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Out & About: Hear the history with a Norwich podcast tour

  • The Pompanoosuc Schoolhouse is one of the stops on the Norwich Historical Society's podcast tour of the town's schoolhouse. (Norwich Historical Society photograph) Norwich Historical Society photograph

Valley News Staff Writer
Published: 4/11/2020 9:28:29 PM
Modified: 4/11/2020 9:28:27 PM

The Norwich Historical Society had been working on its podcast series for months when the COVID-19 pandemic hit.

But the timing has worked out because the podcasts, which mirror the nonprofit organization’s walking tours, are a good fit for social distancing.

“We have been doing walking tours every summer which are wildly popular and overly subscribed,” said Sarah Rooker, director of the Norwich Historical Society. “I thought doing podcasts would allow us to increase the accessibility of these landscape tours.”

The first podcast, which focuses on Norwich’s schoolhouses, officially launches next Sunday. People can currently listen to it on the nonprofit organization’s website, norwichhistory.org, It is narrated by retired Norwich educators Milton Frye and Wendy Thompson.

All three podcasts will be available on Google Play Music and Apple Podcasts. Maps can be downloaded on the historical society’s website. The tours take about an hour to complete.

“When you drive around your community and you hear stories, you become more connected to your place and to your home, and I think people are searching for that right now,” Rooker said. “I wanted people to have something to look forward to, something new to do in the spring.”

In addition to the history of each building, the schoolhouse podcast includes cultural details from the time period. In Norwich’s 1865 superintendent report, for example, it was noted that all schools except for one in town were taught by women. They earned 60% of what male teachers earned and were not allowed to be married.

“I really wanted to have the podcast not just be straightforward history, but to include stories that would interest families as well as adults,” Rooker said.

The tour starts at the Norwich Historical Society and leads listeners to six different schoolhouses, ending at Marion Cross School. After driving to each spot, people play the part of the podcast corresponding to the stop, then pause it before driving to the next schoolhouse, where they can restart to listen to the next description. The podcast tours have the stamp of approval from the Norwich Police Department, Rooker said.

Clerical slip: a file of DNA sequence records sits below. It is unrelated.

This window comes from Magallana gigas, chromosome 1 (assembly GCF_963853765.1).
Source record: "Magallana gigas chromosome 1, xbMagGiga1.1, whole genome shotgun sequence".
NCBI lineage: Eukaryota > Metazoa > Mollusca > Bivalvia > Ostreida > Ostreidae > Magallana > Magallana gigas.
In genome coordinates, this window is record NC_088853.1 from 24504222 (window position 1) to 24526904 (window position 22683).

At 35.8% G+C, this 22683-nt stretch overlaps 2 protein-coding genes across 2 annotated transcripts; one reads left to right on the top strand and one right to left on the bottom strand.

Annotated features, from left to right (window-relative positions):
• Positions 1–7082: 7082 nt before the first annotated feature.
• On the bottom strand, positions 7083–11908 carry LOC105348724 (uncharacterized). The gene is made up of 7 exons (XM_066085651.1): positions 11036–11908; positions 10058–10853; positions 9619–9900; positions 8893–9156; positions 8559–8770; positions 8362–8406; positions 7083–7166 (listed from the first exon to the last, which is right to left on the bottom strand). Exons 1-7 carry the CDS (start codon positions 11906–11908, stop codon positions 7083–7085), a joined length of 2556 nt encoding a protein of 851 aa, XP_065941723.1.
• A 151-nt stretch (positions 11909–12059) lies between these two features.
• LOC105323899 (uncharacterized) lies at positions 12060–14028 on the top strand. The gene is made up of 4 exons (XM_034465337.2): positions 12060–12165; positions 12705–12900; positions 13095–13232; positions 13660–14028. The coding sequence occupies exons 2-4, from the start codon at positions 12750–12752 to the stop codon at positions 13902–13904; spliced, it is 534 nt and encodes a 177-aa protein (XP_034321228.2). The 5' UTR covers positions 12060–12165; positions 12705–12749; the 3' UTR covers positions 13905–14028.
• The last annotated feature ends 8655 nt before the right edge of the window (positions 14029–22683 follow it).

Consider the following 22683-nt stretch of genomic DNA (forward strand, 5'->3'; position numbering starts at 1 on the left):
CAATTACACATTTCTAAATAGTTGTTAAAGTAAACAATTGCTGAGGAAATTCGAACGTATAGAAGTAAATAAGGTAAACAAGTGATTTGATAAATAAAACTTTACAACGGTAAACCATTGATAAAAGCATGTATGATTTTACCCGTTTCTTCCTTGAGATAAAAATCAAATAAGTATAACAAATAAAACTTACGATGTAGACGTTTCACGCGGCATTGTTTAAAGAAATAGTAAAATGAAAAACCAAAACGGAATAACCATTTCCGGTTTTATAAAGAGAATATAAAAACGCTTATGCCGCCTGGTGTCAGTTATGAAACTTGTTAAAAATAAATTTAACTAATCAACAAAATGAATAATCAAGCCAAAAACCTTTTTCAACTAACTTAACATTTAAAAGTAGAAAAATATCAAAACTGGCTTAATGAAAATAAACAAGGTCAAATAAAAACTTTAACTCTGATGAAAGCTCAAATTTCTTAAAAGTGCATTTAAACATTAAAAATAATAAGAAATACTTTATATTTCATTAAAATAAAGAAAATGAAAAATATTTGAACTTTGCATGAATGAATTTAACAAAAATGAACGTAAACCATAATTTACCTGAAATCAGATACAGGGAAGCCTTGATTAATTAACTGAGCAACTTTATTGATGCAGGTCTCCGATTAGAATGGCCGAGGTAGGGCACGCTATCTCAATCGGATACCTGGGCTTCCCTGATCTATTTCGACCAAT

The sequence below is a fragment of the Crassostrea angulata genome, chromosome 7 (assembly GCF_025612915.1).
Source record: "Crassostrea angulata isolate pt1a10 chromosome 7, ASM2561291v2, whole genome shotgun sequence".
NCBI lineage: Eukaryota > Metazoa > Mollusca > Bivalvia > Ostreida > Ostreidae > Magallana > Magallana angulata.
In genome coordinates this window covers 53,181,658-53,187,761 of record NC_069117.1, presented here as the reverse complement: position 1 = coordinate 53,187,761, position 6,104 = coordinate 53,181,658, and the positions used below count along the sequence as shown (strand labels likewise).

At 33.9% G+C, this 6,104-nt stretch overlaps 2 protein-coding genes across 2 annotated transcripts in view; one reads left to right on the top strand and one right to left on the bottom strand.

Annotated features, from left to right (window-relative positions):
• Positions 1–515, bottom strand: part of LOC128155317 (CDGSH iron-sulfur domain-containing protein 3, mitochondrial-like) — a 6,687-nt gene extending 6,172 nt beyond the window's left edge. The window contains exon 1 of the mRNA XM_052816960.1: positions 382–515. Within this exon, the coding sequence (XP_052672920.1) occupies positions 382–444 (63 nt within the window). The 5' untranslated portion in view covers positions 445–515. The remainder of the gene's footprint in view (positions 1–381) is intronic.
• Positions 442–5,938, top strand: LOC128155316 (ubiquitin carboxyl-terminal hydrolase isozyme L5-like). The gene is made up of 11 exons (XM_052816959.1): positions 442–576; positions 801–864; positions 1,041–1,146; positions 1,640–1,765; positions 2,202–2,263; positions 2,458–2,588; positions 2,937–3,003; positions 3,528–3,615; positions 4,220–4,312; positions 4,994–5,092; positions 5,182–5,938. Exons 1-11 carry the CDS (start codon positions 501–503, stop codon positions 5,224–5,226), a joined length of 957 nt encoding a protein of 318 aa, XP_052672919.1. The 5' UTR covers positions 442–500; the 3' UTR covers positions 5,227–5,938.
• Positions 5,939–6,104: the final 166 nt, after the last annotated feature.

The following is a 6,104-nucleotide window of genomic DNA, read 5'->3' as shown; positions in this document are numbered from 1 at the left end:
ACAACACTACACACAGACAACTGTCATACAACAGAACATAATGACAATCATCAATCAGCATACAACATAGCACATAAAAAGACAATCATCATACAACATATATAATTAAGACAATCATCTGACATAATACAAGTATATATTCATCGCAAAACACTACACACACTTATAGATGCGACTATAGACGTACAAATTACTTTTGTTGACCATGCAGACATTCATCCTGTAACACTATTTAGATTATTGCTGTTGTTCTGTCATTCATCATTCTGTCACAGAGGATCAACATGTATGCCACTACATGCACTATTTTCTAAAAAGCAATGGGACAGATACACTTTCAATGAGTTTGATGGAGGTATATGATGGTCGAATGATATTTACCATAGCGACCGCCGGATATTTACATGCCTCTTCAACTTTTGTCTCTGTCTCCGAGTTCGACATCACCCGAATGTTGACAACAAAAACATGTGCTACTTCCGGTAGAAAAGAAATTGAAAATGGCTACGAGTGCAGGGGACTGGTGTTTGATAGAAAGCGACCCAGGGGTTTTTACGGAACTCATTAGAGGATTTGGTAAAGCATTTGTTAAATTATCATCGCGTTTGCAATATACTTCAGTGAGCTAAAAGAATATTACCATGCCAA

Rooker worked on the schoolhouse podcast with guidance from CATV at its White River Junction studio. Since that studio is now closed to the public, Rooker has had to improvise for the remaining two podcasts. For one on early settlements, for example, she has asked participants to record their versions and email them to her so that she can compile them together.

“It won’t have the same polish, but I think it’ll be quite as charming, and I really like that the community has been so engaged in putting them together,” Rooker said.

Norwich resident Emily Zea, a student at the Center for Cartoon Studies in White River Junction, will work on creating comics to accompany each podcast.

“It’s fun to work on something like this with a group of people,” Zea said. “We all love our hometowns. It’s nice to dig a little deeper.”

She’s particularly enjoyed learning about the Strafford Turnpike.

“The idea of such a main road being traveled by sled in the winter became such a great image of something that would be common for people during that time,” Zea said. “We worry about a little bit of ice on the road. Imagine trying to ride your sled.”

Rooker said she has noticed an uptick in people contacting the Norwich Historical Society to assist with research they are doing or for volunteer opportunities. For example, there are groups of high school students and senior citizens working on transcribing old letters and diaries from their homes

“I think cultural organizations in the Upper Valley do have a role to play during all this,” Rooker said. “Our mission has always been creating a sense of place. Our mission is even more clearer to me as I continue to get these requests during COVID-19.”

Podcast schedule

April 19: “Norwich Schoolhouse Driving Tour”: Narrated by two former Norwich educators.

May 3: “Norwich Early Settlement Driving Tour”: Narrated by Norwich residents who live in the homes and neighborhoods on the tour.

May 17: “Rivers and Mills Driving Tour”: Explore the geology and history of the Connecticut River, Blood Brook and Ompompanoosuc River. Learn about how the climate and humans have shaped this river valley.

Liz Sauchelli can be reached at esauchelli@vnews.com or 603-727-3221.




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